Voters say Luce Research called them last week to test different ways for business candidates to attack District 3 city council candidate Alex Hudson and District 4 city council candidate Ron Davis. Right now it’s unclear who exactly paid for the survey, but its questions offer a preview of how the big money will frame the rest of the election ahead of the November 7 deadline. As always, it appears the conservatives plan to try to scare voters into supporting candidates who think we can punish the addiction and poverty out of people, which is the same strategy we’ve been using for the last several decades.
A D3 voter told The Stranger he received a call from Luce Research, a vendor that pollsters use to make calls, earlier this week. The caller asked him if he felt positively or negatively about sitting City Council Member Kshama Sawant and who he planned to vote for. The voter said if he had to vote today, he would pick Hudson. Then, the caller ran down different potential attacks on Hudson and asked if the claims would change his mind.
The caller asked if he would be swayed by the following messages: Hudson plans to defund the police, to hire fewer cops than Hollingsworth, to ignore “open-air public drug use,” and to align with council extremists.
The D3 voter told The Stranger that some of those statements would actually make him more likely to vote for Hudson.
A D4 voter told The Stranger that he received a call from the same company testing the same messages. The voter recalled Luce Research asking about his opinion on current D4 representative Alex Pedersen, business-backed candidate Maritza Rivera, and Davis, who takes up the left lane in the race.
The caller asked who he planned to vote for. The voter said he would vote for Davis, triggering basically the same questions that Luce Research asked about Hudson.
In both cases the caller did not suggest that any of the “negative” claims were true, but if the pollster finds that voters reacted negatively to those sentiments, then conservative candidates will likely highlight those issues to give the pearl-clutchers something to clutch about. On top of that, the PACs will seize on the most salient negative messaging and use it in their mailers and TV spots, presenting voters with caricatures of the candidates that will make them appear much cooler than they actually are.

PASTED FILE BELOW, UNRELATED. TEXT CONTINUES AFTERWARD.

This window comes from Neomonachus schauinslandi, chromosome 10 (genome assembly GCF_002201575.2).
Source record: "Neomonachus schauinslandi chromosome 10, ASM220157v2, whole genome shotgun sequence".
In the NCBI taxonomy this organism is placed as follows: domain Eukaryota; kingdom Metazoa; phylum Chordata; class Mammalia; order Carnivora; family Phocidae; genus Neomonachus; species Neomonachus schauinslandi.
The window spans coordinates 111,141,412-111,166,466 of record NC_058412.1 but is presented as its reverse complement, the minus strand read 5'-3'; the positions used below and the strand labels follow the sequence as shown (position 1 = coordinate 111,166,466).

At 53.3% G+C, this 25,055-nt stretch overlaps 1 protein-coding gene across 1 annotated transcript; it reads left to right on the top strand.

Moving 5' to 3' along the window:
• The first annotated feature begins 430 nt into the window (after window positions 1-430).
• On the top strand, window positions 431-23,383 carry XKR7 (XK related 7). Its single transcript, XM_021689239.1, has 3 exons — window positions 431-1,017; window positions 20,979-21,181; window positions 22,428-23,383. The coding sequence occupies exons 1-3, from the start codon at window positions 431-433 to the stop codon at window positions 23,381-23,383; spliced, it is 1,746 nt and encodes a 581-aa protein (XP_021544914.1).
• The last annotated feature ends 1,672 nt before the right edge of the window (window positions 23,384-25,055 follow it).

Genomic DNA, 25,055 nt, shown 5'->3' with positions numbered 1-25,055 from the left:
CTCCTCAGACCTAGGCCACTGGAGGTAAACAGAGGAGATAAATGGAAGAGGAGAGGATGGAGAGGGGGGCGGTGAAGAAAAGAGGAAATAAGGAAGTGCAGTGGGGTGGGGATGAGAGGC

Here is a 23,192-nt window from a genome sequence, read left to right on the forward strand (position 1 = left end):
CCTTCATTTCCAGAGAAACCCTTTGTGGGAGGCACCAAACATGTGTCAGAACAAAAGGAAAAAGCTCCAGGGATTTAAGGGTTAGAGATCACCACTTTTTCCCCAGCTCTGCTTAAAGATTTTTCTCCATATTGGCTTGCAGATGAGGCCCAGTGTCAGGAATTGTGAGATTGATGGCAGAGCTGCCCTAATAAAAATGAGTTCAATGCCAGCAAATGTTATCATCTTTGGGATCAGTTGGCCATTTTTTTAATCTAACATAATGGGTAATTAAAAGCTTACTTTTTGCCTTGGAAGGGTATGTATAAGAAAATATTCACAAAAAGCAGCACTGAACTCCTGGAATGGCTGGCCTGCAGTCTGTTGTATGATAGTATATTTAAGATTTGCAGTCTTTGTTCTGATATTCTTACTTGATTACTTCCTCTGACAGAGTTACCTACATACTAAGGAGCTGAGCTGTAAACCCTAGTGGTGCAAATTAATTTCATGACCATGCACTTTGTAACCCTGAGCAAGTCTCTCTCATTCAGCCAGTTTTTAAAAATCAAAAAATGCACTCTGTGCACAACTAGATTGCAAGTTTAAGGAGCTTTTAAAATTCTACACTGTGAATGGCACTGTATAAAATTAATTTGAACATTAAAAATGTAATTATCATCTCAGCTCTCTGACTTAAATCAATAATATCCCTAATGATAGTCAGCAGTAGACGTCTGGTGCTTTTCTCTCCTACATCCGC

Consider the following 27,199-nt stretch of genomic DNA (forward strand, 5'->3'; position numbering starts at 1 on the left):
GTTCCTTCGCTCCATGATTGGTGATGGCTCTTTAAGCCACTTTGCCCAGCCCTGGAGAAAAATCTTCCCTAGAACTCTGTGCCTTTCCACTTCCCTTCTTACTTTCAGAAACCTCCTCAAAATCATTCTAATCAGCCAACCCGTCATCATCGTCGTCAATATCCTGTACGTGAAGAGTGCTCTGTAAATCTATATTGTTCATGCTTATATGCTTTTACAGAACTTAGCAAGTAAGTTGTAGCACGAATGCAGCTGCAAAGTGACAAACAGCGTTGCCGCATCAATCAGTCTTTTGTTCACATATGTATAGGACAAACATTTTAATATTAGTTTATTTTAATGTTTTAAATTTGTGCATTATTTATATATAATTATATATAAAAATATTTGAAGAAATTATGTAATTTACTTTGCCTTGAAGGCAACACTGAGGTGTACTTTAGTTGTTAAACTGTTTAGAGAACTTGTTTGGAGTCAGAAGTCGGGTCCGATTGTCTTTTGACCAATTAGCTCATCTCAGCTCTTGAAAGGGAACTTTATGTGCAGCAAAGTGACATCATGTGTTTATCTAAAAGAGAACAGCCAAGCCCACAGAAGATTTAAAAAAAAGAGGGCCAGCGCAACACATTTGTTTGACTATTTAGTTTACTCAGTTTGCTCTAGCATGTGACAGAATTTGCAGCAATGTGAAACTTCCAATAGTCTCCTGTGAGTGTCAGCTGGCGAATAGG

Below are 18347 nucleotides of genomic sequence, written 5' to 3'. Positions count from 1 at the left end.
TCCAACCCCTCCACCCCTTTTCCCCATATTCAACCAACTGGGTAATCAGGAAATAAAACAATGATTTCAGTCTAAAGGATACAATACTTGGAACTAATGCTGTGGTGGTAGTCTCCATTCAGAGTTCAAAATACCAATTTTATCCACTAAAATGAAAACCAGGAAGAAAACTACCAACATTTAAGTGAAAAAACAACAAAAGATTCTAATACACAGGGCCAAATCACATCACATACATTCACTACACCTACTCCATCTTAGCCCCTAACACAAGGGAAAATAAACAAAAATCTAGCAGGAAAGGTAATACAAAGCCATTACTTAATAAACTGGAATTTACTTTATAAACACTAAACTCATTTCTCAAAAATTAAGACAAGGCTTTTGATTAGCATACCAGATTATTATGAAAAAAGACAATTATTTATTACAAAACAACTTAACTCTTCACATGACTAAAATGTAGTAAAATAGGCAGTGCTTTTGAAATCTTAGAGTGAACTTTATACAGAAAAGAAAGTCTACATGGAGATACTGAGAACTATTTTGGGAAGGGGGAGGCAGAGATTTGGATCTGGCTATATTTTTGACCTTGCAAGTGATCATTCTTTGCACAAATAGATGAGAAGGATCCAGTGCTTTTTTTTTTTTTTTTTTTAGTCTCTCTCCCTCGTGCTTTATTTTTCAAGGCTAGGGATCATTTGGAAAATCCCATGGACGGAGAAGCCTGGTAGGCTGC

Secondly, Davis told the Seattle Times he would not support hiring 1,400 cops, but that number, which Rivera wants, is totally unrealistic given the Seattle Police Department’s staffing projections and the national cop shortage, and so, he’s argued, saying he supports it would amount to trying to sell voters a bill of goods. Hudson does not want 1,400 cops either, and Hollingsworth did not give a firm answer to the Times anyway.
Thirdly, Hudson and Davis do not want to “ignore” open-air drug markets. These candidates reject the idea that prosecuting public drug use will effectively solve the drug epidemic that conservatives care about, and to support their view they point to every expert ever. And for the record, Hollingsworth said the City should not prosecute public drug use, either.
Finally, which council extremists? In relation to the other “negative” questions, the pollster clearly means to evoke the council members on the left. However, the only council member who could qualify as far-left is lone socialist Sawant, who won’t be on the council to “align” with next year anyway. Otherwise, based on the results of the August primary, progressives Tammy Morales and Teresa Mosqueda seem to be incredibly popular–not fringe extremists.
Hudson doesn’t seem too worried about the silly polls because she believes people want real policy solutions, she said.
“These conservative special interests are so afraid of having an effective progressive on council that they have to make up a false narrative and tell lies about me, what I’ve done, and what I stand for,” Hudson said. “This boogeyman rhetoric is so tired, Seattleites are sick of it, and D3 residents are smart enough to see through it.”